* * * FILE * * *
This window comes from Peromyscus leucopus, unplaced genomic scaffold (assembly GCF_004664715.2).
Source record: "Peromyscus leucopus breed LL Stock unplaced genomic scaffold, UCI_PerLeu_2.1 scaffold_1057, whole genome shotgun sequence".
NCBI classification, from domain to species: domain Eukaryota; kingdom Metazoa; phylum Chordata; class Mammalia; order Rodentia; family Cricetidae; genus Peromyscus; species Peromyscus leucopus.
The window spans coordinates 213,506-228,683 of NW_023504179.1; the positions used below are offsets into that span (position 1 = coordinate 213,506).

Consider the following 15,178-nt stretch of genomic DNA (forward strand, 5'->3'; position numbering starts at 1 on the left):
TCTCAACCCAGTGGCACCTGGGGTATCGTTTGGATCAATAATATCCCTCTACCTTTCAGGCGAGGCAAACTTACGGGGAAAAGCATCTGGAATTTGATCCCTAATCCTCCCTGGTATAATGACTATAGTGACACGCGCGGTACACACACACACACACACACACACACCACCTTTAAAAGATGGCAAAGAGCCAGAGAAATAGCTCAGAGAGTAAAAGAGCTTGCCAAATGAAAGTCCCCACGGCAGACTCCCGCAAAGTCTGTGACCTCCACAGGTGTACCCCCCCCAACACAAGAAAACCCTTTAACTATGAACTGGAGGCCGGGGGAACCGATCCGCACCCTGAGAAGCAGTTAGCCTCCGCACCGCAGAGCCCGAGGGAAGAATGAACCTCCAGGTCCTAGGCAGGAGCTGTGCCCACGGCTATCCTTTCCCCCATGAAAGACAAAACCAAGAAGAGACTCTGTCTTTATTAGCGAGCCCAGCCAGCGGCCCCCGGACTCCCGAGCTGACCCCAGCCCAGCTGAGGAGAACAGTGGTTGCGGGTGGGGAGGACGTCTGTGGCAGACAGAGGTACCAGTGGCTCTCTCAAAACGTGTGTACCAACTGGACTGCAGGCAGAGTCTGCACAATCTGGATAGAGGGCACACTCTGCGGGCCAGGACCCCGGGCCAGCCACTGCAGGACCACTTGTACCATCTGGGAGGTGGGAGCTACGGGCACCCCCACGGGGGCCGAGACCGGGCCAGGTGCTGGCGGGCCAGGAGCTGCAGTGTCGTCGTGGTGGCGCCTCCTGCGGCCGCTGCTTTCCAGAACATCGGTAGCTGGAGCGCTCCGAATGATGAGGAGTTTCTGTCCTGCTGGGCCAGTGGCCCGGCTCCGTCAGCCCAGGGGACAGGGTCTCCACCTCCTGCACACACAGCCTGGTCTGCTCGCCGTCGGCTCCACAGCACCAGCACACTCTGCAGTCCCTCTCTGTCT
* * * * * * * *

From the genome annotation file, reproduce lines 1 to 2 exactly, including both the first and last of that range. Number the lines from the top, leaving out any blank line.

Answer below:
This window comes from Peromyscus leucopus, unplaced genomic scaffold (assembly GCF_004664715.2).
Source record: "Peromyscus leucopus breed LL Stock unplaced genomic scaffold, UCI_PerLeu_2.1 scaffold_1057, whole genome shotgun sequence".